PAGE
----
BOTTOM LINE: If you've never read Persuasion you're missing out. I love Austen's more celebrated novels (P&P and Emma), which have been made popular by movies and modern remakes (like Clueless), but it's Persuasion that won my heart.

“You pierce my soul. I am half agony, half hope. Tell me not that I am too late, that such precious feelings are gone for ever.”

12 comments:

Jeanne said...

I can see why this could be a favorite, but I always react to Anne as you do to Fanny--how can a person possibly be so quiet and good?

Melissa (Avid Reader) said...

I think a little bit of it is the fact that she's surrounded by idiots. She can't use logic with her father or sisters, so she just lets them live in ignorance.

Nikki Steele said...

This is one of the Austen books I have not read and this review completely sold me. The themes of regret, lost love, those are the ones that always get to me.

Melissa @ Confessions of an Avid Reader said...

Persuasion is my favourite of Austen's novels, too. I think it the most romantic of her books. I also find Anne Elliot the Austen heroine I can most easily identify with because she's older and has seen more of the world than the others. Your review makes me want to re-read this one again :-)

Carrie K. said...

This is my favorite Austen, too - I am so glad to find someone else who appreciates it for the same reasons I do. I try to reread it on an annual basis - I listened to it on audio in 2012 for the first time.

Care said...

I could be due for a dose of Austen. I'll try this next.

misfortuneofknowing said...

Great post! I remember liking Persuasion, but it's been a number of years since I last read it. I'm re-reading all of Austen's novels over the next few weeks.

Melissa (Avid Reader) said...

Nikki - It was the third Austen novel I read. Now I've read all of her work and reread most of it and it's still my favorite!

Melissa - I agree, definitely the most romantic. I think I identify most with Lizzie Bennet, I tend to have a hard time keeping my opinion to myself when I feel strongly about something. But I like Anne's patience more, probably because I don't have it.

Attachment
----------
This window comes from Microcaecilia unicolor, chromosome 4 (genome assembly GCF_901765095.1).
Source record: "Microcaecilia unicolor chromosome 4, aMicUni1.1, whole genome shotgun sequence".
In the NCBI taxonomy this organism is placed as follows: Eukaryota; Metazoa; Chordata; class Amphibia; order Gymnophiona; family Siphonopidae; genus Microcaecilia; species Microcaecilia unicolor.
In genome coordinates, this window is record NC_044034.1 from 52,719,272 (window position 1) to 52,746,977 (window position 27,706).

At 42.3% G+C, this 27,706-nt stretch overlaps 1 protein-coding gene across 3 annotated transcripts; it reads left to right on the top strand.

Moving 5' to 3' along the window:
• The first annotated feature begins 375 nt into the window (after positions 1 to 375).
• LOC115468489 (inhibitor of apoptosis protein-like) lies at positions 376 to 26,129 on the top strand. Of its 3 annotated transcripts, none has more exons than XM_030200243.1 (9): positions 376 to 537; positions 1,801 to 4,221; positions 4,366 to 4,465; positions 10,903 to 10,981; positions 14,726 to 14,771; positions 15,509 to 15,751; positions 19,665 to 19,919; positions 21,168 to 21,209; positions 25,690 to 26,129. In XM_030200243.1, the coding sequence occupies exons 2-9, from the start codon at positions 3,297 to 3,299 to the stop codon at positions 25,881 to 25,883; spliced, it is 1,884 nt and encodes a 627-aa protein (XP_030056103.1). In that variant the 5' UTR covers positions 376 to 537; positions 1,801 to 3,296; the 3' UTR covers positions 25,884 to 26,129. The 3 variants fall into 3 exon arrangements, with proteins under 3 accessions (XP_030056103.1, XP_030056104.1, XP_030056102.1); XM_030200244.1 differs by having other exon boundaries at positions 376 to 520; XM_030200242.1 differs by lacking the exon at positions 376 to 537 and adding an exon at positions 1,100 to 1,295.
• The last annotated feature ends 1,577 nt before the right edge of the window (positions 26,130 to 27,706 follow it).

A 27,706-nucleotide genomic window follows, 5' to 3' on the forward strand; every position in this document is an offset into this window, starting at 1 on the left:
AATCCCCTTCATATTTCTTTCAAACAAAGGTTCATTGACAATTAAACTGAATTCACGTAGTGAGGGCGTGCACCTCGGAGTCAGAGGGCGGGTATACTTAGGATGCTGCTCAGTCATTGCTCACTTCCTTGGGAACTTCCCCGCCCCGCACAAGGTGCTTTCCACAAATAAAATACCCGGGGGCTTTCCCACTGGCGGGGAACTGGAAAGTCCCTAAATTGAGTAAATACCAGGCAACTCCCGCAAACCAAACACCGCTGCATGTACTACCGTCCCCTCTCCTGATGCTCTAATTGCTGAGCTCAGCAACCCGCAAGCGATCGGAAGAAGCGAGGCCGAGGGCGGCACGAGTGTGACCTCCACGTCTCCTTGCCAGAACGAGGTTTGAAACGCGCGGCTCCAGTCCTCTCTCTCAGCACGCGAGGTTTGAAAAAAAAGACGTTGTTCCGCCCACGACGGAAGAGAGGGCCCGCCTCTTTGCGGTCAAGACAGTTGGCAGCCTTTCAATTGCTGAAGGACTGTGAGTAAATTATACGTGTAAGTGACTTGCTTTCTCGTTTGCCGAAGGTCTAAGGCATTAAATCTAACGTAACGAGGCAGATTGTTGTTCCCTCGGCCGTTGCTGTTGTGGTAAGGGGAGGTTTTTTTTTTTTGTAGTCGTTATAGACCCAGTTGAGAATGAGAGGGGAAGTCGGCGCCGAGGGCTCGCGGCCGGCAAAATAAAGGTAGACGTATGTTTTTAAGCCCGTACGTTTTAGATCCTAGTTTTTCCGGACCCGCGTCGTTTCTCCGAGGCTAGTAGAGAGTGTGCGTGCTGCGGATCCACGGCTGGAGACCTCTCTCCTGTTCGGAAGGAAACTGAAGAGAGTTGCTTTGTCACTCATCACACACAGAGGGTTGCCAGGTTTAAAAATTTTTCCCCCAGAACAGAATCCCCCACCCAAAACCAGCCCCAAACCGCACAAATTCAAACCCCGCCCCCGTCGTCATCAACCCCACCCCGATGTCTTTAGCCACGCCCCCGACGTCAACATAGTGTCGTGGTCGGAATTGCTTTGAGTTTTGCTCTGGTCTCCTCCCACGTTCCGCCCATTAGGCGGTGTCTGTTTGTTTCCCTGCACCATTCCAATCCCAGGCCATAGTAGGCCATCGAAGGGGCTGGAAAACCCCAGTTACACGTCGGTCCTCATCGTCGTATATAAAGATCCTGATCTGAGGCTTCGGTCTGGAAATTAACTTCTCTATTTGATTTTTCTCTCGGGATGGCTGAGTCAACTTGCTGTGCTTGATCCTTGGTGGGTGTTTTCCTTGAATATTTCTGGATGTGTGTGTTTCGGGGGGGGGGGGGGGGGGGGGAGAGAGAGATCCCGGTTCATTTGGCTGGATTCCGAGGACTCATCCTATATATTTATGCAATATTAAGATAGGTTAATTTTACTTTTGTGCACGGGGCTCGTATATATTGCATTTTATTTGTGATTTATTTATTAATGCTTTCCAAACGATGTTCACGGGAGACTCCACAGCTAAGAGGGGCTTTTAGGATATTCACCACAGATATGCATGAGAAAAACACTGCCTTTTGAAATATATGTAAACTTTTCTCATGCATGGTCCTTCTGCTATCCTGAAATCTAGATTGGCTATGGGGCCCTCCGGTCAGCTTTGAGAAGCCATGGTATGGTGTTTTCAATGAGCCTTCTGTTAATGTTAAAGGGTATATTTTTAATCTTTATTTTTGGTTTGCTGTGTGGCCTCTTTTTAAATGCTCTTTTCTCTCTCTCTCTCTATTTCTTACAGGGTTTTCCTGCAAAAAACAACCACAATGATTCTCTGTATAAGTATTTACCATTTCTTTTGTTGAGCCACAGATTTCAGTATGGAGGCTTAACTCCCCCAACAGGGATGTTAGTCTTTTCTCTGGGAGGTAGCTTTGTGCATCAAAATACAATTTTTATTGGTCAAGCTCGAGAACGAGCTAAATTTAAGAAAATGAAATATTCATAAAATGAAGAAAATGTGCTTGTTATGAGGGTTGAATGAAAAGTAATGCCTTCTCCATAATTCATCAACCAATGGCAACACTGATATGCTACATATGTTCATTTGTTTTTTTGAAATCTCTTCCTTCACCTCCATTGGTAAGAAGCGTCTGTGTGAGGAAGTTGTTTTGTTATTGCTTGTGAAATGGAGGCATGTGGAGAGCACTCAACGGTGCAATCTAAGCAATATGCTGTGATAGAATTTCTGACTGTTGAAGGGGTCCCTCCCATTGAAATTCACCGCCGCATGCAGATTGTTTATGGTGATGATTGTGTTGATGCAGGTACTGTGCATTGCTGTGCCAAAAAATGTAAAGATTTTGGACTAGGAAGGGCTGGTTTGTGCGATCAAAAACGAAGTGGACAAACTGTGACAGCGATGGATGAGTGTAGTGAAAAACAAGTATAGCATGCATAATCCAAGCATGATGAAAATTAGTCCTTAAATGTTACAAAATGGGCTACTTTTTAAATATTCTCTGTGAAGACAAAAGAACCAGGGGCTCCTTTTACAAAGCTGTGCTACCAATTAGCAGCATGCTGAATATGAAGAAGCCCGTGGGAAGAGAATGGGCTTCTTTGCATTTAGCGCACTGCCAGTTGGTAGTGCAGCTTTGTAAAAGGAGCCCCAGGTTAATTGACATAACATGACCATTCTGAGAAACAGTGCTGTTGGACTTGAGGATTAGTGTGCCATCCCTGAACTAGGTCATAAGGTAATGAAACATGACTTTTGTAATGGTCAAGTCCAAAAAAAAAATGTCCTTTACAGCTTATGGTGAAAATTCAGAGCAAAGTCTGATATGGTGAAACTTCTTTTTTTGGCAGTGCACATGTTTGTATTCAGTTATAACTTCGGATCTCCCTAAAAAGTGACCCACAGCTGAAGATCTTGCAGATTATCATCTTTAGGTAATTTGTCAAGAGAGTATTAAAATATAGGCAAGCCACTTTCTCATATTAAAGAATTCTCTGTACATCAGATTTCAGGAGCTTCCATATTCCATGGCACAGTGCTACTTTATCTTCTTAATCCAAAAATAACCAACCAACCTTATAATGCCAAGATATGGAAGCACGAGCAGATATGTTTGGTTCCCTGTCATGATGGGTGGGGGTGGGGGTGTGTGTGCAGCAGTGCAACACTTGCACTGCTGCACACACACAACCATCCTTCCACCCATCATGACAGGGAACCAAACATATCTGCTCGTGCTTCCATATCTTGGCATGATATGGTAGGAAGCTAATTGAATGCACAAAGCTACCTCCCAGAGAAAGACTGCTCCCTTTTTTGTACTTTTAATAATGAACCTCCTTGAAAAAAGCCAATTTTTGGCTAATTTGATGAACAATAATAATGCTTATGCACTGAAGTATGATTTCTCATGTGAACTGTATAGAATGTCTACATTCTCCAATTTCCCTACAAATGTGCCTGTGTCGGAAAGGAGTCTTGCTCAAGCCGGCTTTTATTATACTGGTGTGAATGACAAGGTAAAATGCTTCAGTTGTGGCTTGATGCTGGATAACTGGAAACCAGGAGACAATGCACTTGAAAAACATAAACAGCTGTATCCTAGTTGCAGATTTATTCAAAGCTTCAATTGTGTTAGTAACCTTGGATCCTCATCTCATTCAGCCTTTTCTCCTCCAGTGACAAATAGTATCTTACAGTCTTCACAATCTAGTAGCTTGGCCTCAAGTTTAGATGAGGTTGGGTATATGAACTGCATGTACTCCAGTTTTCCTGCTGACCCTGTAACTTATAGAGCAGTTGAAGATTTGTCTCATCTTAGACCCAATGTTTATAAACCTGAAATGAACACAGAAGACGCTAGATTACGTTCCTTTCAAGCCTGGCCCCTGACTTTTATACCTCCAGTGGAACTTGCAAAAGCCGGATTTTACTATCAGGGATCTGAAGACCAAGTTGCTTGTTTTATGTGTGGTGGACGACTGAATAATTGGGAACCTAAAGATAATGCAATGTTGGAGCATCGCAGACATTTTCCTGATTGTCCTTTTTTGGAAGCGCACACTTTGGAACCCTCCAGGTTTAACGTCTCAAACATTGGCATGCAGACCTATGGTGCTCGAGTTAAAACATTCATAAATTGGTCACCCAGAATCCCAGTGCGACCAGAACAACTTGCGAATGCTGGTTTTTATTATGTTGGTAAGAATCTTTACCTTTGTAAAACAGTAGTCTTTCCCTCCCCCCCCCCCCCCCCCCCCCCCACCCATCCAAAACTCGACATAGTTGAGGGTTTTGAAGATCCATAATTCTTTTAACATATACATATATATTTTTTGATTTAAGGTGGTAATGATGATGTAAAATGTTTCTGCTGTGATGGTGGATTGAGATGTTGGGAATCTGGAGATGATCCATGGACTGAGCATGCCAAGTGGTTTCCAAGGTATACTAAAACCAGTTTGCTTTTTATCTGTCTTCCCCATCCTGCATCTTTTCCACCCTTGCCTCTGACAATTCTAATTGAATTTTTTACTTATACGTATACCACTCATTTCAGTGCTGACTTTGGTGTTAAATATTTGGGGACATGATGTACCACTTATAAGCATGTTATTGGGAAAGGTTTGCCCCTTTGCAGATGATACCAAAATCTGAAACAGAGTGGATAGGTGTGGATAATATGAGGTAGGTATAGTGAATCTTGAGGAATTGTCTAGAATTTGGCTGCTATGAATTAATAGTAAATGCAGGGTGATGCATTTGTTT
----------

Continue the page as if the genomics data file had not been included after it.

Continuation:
Carrie K - I listened to the audio for the first time this time around. Hearing Captain Wentworth's letter being read aloud = bliss.

Care - I hope you like it!

misfortuneofknowing - Rereading all of Austen's novels at once! Lucky you! Now that I've read them all, I've been rereading one each year and I just love it.

Selah said...

Oh, Jane Austen! P&P is my favorite because it was my first Austen. Persuasion is lovely. Have you seen the 1995 film? It is really well done. I like that Anne and Captain Wentworth are actually played by slightly older, less conventionally attractive actors. And Sophie Thompson as Mary Musgrove is fabulous!

Melissa (Avid Reader) said...

Selah - I really liked the 1995 film version. I thought Ciarán Hinds was perfect as a weathered Wentworth.

Historia said...

Thank you for helping me to make my mind up.
I will read Mansfield Park and ignore Northanger Abbey. I despise silly girls like Emma.
You have indicated that the protagonist of Northanger abbey is just as bad as Emma was. Thus I am not going to waste my time on her.
I tried reading Emma for Spin Number 9 and was unable to do so. So I switched to Persuasion instead and loved it!!

Melissa (Avid Reader) said...

Historia - I think each of her novels have their own strengths, but you can't find two that are more different than Mansfield Park and Northanger Abbey. I hope you enjoy it!